Objectives: Epidemiologic studies report that lack of adjuvant radiation (RT) after breast conserving surgery (BCS) is associated with higher short-term mortality. It is generally accepted that adjuvant RT decreases risk of breast cancer recurrence and thereby lowers long-term mortality; here, we explore reasons for its relationship to short-term mortality. Materials and Methods: We studied 1583 publically insured women who had BCS between 1998 and 2002 (mean 71.8. years, range 27-101), of whom 1346 (85%) received RT. Multivariate analyses with Cox Proportional Hazards and Logistic Regression models included: age; race; comorbidity; insurance status; tumor size; number of nodes positive; hormone receptor status; receipt of radiation; adjuvant chemotherapy; preventive care - including mammography, Pap smear and primary care visits; and hospitalization. Results: At a mean follow-up of 52.8. months, overall mortality was significantly lower in those who received RT (HR 0.45, p < 0.0001) and higher with older age (HR 1.05, p < 0.0001) and greater comorbidity (HR 1.16, p = 0.0007). Local recurrence was less with receipt of optimal radiation (HR 0.47; p = 0.03). Breast cancer event, as determined by a clinically logical algorithm to detect breast cancer recurrence and death, however, was not significantly associated with receipt of RT (OR 1.32, p = 0.2). Conclusion: These results imply that the higher short-term mortality in women not receiving RT after BCS is related to factors other than breast cancer recurrence.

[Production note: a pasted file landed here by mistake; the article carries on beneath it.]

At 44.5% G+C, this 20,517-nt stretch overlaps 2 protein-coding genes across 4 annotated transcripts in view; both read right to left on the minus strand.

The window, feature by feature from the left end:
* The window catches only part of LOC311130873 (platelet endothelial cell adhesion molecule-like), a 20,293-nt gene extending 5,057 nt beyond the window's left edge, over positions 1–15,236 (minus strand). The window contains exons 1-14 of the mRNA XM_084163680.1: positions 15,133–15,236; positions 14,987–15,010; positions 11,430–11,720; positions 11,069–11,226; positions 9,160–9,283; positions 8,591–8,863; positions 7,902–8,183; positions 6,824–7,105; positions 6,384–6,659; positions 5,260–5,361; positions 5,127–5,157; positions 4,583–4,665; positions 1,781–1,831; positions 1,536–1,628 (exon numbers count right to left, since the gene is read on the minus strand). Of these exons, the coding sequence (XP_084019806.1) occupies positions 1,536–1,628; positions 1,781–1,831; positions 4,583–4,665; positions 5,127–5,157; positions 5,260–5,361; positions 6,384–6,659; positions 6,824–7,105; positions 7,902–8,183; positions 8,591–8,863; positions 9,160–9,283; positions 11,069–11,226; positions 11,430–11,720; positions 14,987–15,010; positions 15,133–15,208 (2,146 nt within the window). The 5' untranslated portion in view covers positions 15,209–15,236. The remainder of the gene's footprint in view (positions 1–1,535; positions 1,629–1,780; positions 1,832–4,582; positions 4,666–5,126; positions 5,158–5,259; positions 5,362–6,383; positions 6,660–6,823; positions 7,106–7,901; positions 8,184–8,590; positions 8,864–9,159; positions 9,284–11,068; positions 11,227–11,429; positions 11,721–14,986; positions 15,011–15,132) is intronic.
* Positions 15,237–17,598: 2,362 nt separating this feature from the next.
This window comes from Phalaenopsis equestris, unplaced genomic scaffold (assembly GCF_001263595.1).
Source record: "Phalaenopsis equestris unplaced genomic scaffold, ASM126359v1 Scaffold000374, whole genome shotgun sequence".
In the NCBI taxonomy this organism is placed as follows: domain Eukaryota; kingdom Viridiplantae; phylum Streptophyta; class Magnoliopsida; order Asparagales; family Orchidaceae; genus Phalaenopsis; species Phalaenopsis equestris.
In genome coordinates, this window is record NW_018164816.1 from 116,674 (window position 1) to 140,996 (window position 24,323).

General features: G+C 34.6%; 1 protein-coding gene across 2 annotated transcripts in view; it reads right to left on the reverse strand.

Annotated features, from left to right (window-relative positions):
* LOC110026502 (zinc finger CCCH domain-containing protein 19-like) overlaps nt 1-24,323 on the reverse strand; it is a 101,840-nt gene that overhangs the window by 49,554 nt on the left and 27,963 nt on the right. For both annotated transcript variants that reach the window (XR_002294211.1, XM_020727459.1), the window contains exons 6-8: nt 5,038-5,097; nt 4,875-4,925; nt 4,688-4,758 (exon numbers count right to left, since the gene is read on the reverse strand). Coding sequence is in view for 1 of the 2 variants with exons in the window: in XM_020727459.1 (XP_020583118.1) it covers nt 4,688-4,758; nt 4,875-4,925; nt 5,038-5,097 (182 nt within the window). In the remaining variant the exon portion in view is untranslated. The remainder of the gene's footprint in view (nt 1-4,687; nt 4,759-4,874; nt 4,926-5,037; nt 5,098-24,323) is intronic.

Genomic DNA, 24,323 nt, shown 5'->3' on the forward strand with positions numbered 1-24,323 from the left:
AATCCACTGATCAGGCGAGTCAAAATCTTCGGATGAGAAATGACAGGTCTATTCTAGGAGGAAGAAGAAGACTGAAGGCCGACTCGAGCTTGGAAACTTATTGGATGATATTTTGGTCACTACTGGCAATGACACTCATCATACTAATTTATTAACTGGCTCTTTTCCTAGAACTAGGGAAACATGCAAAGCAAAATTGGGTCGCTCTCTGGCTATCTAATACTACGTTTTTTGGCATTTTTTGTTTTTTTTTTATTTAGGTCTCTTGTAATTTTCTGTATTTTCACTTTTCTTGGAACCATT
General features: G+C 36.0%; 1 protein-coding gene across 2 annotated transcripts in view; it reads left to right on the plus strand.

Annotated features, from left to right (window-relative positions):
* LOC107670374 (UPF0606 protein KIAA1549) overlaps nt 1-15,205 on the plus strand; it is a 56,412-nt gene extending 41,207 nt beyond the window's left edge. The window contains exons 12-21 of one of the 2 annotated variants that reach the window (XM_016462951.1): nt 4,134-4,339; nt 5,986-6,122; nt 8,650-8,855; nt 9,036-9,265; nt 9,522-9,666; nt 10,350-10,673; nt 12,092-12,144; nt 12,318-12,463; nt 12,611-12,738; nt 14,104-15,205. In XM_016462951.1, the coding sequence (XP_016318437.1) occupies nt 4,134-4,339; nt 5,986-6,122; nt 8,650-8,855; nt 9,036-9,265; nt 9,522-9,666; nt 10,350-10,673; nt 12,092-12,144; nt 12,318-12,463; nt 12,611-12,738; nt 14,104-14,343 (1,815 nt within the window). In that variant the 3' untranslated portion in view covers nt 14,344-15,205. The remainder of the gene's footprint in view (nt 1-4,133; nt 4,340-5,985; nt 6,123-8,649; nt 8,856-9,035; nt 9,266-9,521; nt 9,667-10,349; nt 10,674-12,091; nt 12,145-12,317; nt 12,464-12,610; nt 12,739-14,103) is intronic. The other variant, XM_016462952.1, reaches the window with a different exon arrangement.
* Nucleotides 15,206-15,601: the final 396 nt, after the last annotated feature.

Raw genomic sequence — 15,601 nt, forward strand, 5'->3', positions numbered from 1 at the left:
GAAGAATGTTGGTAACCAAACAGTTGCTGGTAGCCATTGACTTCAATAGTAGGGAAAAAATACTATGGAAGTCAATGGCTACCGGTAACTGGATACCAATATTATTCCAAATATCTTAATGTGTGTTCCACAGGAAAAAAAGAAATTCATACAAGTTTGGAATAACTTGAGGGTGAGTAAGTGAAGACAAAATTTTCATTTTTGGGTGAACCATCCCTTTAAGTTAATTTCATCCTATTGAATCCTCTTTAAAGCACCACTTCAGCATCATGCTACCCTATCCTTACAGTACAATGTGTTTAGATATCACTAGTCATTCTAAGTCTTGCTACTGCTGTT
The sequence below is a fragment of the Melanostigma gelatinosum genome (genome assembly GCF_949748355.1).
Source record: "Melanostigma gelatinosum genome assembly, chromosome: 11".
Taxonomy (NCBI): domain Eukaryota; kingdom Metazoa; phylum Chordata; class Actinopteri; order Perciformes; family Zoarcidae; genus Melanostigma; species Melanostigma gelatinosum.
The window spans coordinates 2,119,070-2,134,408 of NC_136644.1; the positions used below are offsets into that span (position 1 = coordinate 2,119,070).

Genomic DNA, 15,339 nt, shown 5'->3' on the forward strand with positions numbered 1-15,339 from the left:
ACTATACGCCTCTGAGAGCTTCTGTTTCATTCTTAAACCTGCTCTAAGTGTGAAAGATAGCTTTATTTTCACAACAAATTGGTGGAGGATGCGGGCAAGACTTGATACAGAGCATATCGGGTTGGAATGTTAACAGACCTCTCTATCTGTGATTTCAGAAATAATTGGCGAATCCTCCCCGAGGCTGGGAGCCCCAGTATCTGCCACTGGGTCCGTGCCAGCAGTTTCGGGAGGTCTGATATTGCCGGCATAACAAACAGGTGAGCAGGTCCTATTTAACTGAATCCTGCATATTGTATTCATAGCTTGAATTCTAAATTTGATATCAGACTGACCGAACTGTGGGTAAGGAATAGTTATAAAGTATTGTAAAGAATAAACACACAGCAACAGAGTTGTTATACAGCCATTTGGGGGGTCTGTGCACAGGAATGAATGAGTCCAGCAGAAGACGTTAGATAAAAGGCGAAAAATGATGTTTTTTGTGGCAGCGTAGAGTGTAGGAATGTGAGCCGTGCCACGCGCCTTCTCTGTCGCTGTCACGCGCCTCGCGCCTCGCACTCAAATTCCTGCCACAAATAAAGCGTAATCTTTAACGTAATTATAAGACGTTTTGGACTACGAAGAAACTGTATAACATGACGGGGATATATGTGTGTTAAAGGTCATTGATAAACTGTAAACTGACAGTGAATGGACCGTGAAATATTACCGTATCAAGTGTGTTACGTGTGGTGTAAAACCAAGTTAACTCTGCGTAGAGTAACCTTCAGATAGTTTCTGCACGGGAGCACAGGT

All Science Journal Classification (ASJC) codes
- Geriatrics and Gerontology